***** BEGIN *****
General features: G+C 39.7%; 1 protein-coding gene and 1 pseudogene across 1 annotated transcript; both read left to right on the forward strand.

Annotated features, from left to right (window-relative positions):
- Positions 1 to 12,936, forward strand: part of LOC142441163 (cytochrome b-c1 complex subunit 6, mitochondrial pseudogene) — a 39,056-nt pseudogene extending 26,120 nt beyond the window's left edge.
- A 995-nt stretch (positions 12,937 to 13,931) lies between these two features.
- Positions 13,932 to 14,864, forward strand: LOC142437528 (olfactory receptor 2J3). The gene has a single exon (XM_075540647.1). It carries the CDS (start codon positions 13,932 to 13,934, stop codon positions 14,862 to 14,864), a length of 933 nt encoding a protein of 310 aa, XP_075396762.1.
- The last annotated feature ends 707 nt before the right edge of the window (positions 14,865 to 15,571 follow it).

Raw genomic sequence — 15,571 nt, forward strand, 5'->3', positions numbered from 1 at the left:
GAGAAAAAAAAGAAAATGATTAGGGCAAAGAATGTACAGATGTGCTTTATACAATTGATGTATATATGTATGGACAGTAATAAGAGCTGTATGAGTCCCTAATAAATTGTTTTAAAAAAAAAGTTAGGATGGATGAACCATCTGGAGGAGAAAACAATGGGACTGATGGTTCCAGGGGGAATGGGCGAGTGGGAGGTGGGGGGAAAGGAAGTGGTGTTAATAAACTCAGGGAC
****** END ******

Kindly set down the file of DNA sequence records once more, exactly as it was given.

General features: G+C 39.7%; 1 protein-coding gene and 1 pseudogene across 1 annotated transcript; both read left to right on the forward strand.

Annotated features, from left to right (window-relative positions):
- Positions 1 to 12,936, forward strand: part of LOC142441163 (cytochrome b-c1 complex subunit 6, mitochondrial pseudogene) — a 39,056-nt pseudogene extending 26,120 nt beyond the window's left edge.
- A 995-nt stretch (positions 12,937 to 13,931) lies between these two features.
- Positions 13,932 to 14,864, forward strand: LOC142437528 (olfactory receptor 2J3). The gene has a single exon (XM_075540647.1). It carries the CDS (start codon positions 13,932 to 13,934, stop codon positions 14,862 to 14,864), a length of 933 nt encoding a protein of 310 aa, XP_075396762.1.
- The last annotated feature ends 707 nt before the right edge of the window (positions 14,865 to 15,571 follow it).

Raw genomic sequence — 15,571 nt, forward strand, 5'->3', positions numbered from 1 at the left:
GAGAAAAAAAAGAAAATGATTAGGGCAAAGAATGTACAGATGTGCTTTATACAATTGATGTATATATGTATGGACAGTAATAAGAGCTGTATGAGTCCCTAATAAATTGTTTTAAAAAAAAAGTTAGGATGGATGAACCATCTGGAGGAGAAAACAATGGGACTGATGGTTCCAGGGGGAATGGGCGAGTGGGAGGTGGGGGGAAAGGAAGTGGTGTTAATAAACTCAGGGAC